Celebrity Style

Courtney Love: The ELLE Interview

By Leisa Millar

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Image by Jan Welters

As Courtney Love celebrates her 50th birthday, revist her January 2009 cover interview - in full and online for the time.

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TRULY MADLY COURTNEY

Kurt Cobain’s widow, actress, mother, rock’s first lady… Courtney Love is a whirlwind of controversy and contradiction. Now she’s back with a new album. Avril Mair meets (and admires) a true original

Photographs by Jan Welters

Fashion by Sasa Thomann

Courtney Love is the world’s most controversial blonde. The evidence is indisputable. Award-winning actress, platinum-selling musician, celebrity widow, tabloid fixture, hell-raiser. Outspoken, unashamed, out of control. She has spent 17 years in the public eye, staggering from the brink of disaster to glorious success, then back to mayhem and madness again. And again. She has been nominated for a Golden Globe and then ignored by Hollywood for her transgressions. She has been hailed as a style icon and then damaged her looks with ill-advised surgery. She has never made a considered career move or done the right thing. She has lived a rollercoaster of drama and nearly destroyed herself along the way. She has unravelled in front of the world. But after drug addiction, arrests, imprisonment, custody battles, jail sentences, rehab, public humiliation and press infamy, at the age of 44, Love is not lost. She has been fat, broke and stoned; now she is remade, remodelled and sober. There will be no more surgery or substances. Courtney Love wants you to take her seriously. Could this be her most controversial move of all?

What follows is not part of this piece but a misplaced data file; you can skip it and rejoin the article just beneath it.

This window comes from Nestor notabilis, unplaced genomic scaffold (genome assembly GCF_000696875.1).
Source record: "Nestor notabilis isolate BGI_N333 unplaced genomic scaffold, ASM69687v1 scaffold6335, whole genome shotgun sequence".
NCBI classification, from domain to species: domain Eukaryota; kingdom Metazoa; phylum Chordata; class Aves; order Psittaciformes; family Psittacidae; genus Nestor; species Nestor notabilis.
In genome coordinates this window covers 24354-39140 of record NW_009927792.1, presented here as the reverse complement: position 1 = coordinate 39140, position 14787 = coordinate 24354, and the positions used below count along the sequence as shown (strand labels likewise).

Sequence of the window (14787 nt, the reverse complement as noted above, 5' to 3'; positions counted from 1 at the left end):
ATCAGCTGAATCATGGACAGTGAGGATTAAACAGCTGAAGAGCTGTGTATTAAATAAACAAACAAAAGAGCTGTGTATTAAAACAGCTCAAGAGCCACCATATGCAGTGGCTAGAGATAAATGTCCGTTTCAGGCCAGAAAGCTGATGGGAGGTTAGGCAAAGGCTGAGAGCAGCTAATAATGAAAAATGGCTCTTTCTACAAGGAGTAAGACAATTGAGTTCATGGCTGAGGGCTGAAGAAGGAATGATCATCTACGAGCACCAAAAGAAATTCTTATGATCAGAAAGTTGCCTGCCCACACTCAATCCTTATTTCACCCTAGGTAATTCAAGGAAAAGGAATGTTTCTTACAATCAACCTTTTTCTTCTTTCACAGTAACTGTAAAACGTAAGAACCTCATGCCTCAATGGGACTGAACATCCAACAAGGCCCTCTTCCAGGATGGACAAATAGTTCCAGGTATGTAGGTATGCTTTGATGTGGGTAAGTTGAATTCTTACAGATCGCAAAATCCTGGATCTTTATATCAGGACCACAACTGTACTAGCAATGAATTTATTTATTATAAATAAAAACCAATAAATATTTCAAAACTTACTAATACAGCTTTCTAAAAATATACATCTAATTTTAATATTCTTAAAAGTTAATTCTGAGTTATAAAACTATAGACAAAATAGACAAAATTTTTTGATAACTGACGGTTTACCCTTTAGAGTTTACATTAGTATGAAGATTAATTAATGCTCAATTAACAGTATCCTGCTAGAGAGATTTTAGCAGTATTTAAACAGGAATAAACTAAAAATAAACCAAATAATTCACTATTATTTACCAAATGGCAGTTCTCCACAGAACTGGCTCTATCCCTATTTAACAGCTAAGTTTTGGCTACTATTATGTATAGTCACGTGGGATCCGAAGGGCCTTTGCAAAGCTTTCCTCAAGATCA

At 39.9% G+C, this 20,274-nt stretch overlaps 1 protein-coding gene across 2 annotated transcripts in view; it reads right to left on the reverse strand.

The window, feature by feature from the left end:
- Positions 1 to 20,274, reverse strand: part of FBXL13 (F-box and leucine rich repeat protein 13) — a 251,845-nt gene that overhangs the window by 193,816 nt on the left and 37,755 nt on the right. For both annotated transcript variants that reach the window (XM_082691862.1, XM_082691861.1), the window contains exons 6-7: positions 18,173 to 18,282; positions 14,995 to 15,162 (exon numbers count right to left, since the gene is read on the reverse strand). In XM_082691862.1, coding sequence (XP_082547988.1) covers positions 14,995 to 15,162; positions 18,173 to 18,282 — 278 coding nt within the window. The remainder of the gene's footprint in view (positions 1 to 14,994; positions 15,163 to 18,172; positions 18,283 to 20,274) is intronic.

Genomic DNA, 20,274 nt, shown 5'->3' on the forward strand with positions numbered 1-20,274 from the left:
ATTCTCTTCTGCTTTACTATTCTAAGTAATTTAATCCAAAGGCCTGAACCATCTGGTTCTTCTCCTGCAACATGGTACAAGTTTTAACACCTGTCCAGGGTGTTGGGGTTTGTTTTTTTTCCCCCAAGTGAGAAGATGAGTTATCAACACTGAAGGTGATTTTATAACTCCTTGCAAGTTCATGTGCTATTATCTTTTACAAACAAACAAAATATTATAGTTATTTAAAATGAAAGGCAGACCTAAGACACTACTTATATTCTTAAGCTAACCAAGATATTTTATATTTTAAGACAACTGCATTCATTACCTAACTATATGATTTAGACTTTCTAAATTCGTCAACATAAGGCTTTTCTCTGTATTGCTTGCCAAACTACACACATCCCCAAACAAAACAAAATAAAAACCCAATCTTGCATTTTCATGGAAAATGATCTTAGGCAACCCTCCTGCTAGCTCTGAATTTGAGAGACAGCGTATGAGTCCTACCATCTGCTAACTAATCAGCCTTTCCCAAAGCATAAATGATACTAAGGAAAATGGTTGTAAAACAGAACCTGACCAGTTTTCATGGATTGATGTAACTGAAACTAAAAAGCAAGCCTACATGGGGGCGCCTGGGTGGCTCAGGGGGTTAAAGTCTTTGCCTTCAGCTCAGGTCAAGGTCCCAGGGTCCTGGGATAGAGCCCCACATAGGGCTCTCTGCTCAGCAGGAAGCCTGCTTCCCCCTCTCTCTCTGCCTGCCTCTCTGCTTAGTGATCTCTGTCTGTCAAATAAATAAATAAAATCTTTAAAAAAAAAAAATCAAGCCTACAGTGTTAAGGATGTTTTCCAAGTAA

‘I can’t fake it. I just can’t…’

The first thing that strikes you about Courtney Love is how open she is. Her life has been a sorry spiral of loss: her parents were absent for much of her childhood; her husband killed himself; her audience couldn’t bear to watch her slow self-destruction. Everything she ever loved has been taken away. And yet, after four decades, she still has more to give. There are no conditions to meeting Courtney Love, no discussions about what can be said. She texts me several times on the way to our interview, greets me with an effusive hug, apologises for her lateness and hands over a bag of presents: books she’s reading, her favourite perfume and a beaded corsage she made by hand. At the end of our interview – after eight intense hours together, then another long day in the photo studio – she gives me all her numbers and email addresses.